Starting at about 10am (but you should get there earlier for a decent viewing position), there will be a little procession, with people dressed in period costume, that will sort of re-enact the visit of the 3 Wise Men. Great thing to do with kids!
January 17, 2020 is the celebration of Sant'Antonio Abate in St. Peter's Square. I have been and it's absolutely wonderful!
It's the day of the "Blessing of the Animals", and many farmers bring their farm animals, but also locals bring their pets. You will also see a big parade of officials on horseback, in all their regalia.
Outside the square, a cardinal gives a prayer and blesses the animals. It's quite festive. When I went in 2015, a man brought his turtle and lo and behold, the cardinal blessed it!
The cooler fall and winter months are a great time to take in the arts and some art indoors. Some museums stay open later on the weekends.
Here are some special things you can do in Rome in January:
Bacon, Freud and the school of London - Works from TATE
At the beautiful Chiostro del Bramante, now through February 2020.
The Chiostro del Bramante is behind Piazza Navona, on Via Arco della Pace, 5. T. +39 06 915 19 41
Click the picture to visit the museum's official site.
Open Mon - Fri 10am - 8pm; Sat - Sun 10am - 9pm.
13€ includes audioguide. No advance booking required.
Until January 6th 2020, enjoy beautiful exhibitions on Palazzo delle Esposizioni, on via Nazionale.
Click the picture to visit the museum's official site.
Tue, Wed, Thu, Sun: 10am - 8pm; Fri-Sat: 10am - 10:30 pm; Closed Mondays. 8€
Pompeii and Santorini - until January 6th 2020
Scuderie del Quirinale, in Via XXIV Maggio number 16.
Museum hrs: Sunday - Thursday 10am - 8pm; Friday and Saturday 10am – 10:30pm.
15€ full price (click the photo to visit this site).
At the Museum of Rome – Palazzo Braschi you can visit an exhibition-event focused on the link between Antonio Canova and the city of Rome, with over 170 works and prestigious loans from important museums and Italian and foreign collections.
Now through March 2020, Palazzo Braschi 10,Piazza di San Pantaleo.
Open daily, from 9.30am to 7pm. Last admission 1 hour before closing time.
Tickets from € 11.00 (reduced).
An incredible journey through time to discover Van Gogh and Monet.
Until January 6th 2020, former Barracks Guido Reni - Via Guido Reni, 7.
Hours: Mon-Fri from 10am to 6pm; Sat-Sun and holidays from 10am to 8pm.
Full price tickets € 13.50.
Until January 12th 2020, every day from Monday to Sunday 10am - 7pm (last admission at 5pm) - Closed on Tuesdays.
Adults - 12€ includes audio guide.
Villa Farnesina, via della Lungara 230.
The first major exhibition entirely dedicated to the history and civilization of one of the most powerful and fascinating cities in the ancient world, Carthage. The immortal myth.
Now through March 29, 2020 in the monumental spaces of the Colosseum and the Roman Forum, inside the temple of Romulus and the Imperial Ramp.
This is part of a standard Colosseum/Roman Forum entry ticket. There is no additional cost. Click here to buy tickets to the Colosseum.
Open daily 8:30am - 4:30pm.
The Capitoline Museums pay tribute to the famous Renaissance painter Luca Signorelli.
Capitoline Museums, Exhibition Halls of Palazzo Caffarelli.
Until January 12th 2020, daily from 9:30am to 7:30pm.
Tickets from € 16,00.
An extraordinary selection of figured wall plates and polychrome terracotta molded architectural decorations.
Centrale Montemartini, Via Ostiense, 106, now through February 2, 2020. Tuesday-Sunday 9:00am - 7pm.
Tickets from € 9.00 (reduced ).
With cold and sometimes blustery days that January brings, it can be fun to enjoy a concert indoors.
The Three Tenors - Enjoy New Year's Eve Concert in Rome in the beautiful Caravita Church in the center of Rome.
The singers are some of Rome's most talented, and they do credit to the original Three Tenors.
January 1, 2020. From $45. Children under 7, and disabled people can attend for free.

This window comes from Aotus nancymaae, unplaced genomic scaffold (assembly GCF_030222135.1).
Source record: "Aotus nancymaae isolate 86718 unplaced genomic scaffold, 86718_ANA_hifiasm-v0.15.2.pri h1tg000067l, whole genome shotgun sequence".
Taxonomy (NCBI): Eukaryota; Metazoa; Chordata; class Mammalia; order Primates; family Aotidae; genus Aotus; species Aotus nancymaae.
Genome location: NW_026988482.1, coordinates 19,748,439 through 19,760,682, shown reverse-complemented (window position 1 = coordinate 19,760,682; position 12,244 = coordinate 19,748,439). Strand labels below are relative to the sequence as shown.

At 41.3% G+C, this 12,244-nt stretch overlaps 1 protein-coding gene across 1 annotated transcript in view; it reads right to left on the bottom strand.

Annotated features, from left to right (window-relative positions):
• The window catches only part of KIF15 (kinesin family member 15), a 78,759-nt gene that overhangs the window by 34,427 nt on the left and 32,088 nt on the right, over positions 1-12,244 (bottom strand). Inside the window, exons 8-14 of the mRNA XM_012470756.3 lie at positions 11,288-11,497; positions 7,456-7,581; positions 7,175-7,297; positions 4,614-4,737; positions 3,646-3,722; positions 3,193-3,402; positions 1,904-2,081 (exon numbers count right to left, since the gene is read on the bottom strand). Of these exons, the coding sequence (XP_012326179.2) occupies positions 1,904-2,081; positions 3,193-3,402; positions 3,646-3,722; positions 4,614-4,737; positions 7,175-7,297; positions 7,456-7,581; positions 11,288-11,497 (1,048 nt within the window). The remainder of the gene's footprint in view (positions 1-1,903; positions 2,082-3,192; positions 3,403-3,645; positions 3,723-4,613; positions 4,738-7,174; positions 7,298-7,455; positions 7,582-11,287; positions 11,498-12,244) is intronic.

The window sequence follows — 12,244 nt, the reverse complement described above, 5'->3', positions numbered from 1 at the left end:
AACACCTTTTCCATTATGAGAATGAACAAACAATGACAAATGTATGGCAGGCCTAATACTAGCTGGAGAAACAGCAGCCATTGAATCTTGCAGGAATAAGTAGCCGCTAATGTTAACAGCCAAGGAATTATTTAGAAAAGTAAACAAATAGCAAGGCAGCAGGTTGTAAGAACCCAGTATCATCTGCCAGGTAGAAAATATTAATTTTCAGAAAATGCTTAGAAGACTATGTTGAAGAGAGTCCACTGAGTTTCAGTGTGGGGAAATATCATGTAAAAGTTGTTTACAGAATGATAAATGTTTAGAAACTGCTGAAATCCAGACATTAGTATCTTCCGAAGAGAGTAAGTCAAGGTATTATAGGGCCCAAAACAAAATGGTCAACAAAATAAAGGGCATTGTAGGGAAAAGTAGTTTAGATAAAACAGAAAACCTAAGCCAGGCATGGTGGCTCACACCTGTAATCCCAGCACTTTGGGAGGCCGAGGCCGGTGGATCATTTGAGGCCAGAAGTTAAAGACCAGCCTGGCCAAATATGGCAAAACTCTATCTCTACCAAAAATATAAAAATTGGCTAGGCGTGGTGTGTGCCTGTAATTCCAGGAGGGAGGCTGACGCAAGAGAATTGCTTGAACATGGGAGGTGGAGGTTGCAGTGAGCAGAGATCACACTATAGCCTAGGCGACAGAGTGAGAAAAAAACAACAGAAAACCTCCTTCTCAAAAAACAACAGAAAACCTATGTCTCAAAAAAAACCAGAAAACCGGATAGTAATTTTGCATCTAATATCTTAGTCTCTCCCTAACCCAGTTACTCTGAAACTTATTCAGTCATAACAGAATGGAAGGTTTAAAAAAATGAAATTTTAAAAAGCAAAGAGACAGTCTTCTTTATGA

Sparkling wine after the concert is included.
Greet the new year in Rome with a beautiful lyrical concert of classic opera and concert music. Works include pieces by Puccini, Strauss, Rossini, Verdi, Mozart, and many more.
January 1, 2020. From $35. Great for families; wheelchair accessible.
Enjoy listening to famous opera songs in the stunning and exclusive Palazzo Doria Pamphilj.
You can opt to include dinner in the beautiful rooftop restaurant, Terrazza Borromini.
Enjoy this special Baroque concert + tour of Palazzo Doria Pamphilj, one of the most stunning private palazzos in Rome!
See the "Three Tenors" in a beautiful church setting.
You will be treated to three of Rome's most famous tenors singing some of the best-known and loved songs of Italian opera. They will be accompanied by costumed dancers.
Capuchins Crypt Tour and Concert in Rome - Enjoy a tour and private concert in the Capuchins Crypt, Church, and Museum. Option for dinner afterward.
One of my favorite museums in Rome is the Capitoline Museums. These museums comprise some of the most extensive and comprehensive displays of painting, sculpture, artefacts and architecture in the world.
The museums are vast and they can easily take up an entire day. So if it's cold and rainy out, this is a great place to be. There is also a cafe on the roof, with spectacular views towards St. Peter's basilica, the synagogue and the Pantheon. And from the tabularium, you have amazing views of the Roman Forum...which, when it's icky out, can be beautiful if you are seeing it from the inside!
Open daily from 9:30am - 7:30pm. 15€. No need to book in advance.
This is the time of year I'd visit St. Peter's tomb under the Vatican. Why? Because I went in August one year thinking it would be "cool", and instead I was roasting. They seal you into every room you go into, so it's quite hot.
So in cold January, this is not only a great thing to see, but a great way to be warm in an awesome place!
Maybe it's your 2nd (or 3rd or 4th) time in Rome. Or you have more than 3 days here. Or you just want to see and do lots of fun things.
Besides the obvious must-see tourist attractions, there are lots of great things to see and do in Rome! Here are some ideas for your visit:
Take a cooking class.
There are so many great options for taking cooking classes in Rome. From pizza-making to learning to make fresh pasta, to going shopping with the chef and making a home-cooked meal at his/her house!
We are close to so many things, like Pompeii, Ostia Antica, Tivoli, Florence and much more!
Take a bicycle tour.
You can go out onto the Appia Antica, a lovely area to tour by bike. You can also try one of Rome's newest tours, by electric bike. What a great way to see the sites, get some exercise but not get too over-exerted.
Take an art class.
This is all the rage now. You want to learn to fresco? sketch? make mosaics? How about pottery? Want to include a little wine-sipping with your art? Rome inspires! Get creative!